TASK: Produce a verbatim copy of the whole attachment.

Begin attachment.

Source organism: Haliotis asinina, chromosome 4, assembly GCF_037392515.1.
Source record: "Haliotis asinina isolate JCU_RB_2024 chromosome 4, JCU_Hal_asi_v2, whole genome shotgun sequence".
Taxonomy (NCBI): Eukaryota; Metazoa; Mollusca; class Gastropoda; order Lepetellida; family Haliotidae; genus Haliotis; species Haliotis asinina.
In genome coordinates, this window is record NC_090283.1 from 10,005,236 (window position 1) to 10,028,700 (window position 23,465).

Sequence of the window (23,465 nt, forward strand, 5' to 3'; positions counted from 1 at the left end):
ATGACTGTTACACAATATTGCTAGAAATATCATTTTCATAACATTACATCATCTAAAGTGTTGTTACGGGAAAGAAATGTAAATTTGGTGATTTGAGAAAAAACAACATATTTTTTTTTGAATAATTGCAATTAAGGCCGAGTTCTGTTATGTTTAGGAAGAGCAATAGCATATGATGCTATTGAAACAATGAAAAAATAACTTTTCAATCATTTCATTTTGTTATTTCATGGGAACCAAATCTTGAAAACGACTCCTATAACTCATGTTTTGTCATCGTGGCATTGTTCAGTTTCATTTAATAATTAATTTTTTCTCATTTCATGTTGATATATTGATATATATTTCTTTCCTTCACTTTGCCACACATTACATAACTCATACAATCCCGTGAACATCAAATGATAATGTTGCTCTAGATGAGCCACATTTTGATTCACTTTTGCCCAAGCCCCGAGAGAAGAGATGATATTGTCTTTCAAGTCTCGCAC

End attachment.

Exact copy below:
Source organism: Haliotis asinina, chromosome 4, assembly GCF_037392515.1.
Source record: "Haliotis asinina isolate JCU_RB_2024 chromosome 4, JCU_Hal_asi_v2, whole genome shotgun sequence".
Taxonomy (NCBI): Eukaryota; Metazoa; Mollusca; class Gastropoda; order Lepetellida; family Haliotidae; genus Haliotis; species Haliotis asinina.
In genome coordinates, this window is record NC_090283.1 from 10,005,236 (window position 1) to 10,028,700 (window position 23,465).

Sequence of the window (23,465 nt, forward strand, 5' to 3'; positions counted from 1 at the left end):
ATGACTGTTACACAATATTGCTAGAAATATCATTTTCATAACATTACATCATCTAAAGTGTTGTTACGGGAAAGAAATGTAAATTTGGTGATTTGAGAAAAAACAACATATTTTTTTTTGAATAATTGCAATTAAGGCCGAGTTCTGTTATGTTTAGGAAGAGCAATAGCATATGATGCTATTGAAACAATGAAAAAATAACTTTTCAATCATTTCATTTTGTTATTTCATGGGAACCAAATCTTGAAAACGACTCCTATAACTCATGTTTTGTCATCGTGGCATTGTTCAGTTTCATTTAATAATTAATTTTTTCTCATTTCATGTTGATATATTGATATATATTTCTTTCCTTCACTTTGCCACACATTACATAACTCATACAATCCCGTGAACATCAAATGATAATGTTGCTCTAGATGAGCCACATTTTGATTCACTTTTGCCCAAGCCCCGAGAGAAGAGATGATATTGTCTTTCAAGTCTCGCAC